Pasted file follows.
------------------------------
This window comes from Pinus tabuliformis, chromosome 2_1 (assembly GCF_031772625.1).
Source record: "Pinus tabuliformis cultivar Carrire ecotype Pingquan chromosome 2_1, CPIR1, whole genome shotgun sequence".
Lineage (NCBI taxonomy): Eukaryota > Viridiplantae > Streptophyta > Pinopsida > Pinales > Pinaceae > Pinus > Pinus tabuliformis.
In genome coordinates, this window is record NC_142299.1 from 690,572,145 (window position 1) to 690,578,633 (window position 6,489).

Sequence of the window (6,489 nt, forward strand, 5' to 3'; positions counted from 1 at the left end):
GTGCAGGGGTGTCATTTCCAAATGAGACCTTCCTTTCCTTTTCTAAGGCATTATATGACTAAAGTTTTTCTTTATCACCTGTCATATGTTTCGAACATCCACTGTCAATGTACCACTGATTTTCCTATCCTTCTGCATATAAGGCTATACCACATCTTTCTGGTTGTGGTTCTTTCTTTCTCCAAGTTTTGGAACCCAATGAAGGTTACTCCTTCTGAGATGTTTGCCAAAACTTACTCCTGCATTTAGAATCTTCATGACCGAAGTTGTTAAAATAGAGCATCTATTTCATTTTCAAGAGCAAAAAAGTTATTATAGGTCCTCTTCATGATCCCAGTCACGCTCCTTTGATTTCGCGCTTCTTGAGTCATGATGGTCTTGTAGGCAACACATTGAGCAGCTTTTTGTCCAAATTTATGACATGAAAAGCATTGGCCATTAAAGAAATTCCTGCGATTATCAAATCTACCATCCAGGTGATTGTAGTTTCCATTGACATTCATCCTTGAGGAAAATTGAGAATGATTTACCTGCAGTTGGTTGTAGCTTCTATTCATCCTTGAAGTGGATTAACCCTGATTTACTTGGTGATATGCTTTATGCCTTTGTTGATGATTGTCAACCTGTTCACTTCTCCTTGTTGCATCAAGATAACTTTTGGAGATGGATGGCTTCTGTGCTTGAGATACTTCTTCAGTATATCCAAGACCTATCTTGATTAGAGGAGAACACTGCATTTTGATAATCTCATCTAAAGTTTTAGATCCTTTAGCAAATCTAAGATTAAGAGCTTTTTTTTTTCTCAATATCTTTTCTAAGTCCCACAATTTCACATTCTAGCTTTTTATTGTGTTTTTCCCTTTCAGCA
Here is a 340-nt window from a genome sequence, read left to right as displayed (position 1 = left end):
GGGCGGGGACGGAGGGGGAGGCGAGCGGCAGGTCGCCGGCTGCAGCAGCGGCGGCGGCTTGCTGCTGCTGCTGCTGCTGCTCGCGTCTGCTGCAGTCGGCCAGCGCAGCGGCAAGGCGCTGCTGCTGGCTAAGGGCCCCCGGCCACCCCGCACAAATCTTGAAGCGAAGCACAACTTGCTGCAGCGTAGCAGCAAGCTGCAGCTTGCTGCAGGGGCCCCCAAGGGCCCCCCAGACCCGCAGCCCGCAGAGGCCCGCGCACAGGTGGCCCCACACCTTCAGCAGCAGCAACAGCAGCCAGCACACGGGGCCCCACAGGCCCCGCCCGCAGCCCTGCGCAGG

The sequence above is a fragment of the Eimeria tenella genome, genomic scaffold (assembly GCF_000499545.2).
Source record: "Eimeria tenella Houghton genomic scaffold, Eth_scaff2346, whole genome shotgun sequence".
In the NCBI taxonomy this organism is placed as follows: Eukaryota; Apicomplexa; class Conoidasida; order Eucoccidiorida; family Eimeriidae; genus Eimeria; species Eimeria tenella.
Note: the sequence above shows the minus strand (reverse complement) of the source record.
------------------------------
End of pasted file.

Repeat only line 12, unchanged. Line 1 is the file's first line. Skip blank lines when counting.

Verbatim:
Note: the sequence above shows the minus strand (reverse complement) of the source record.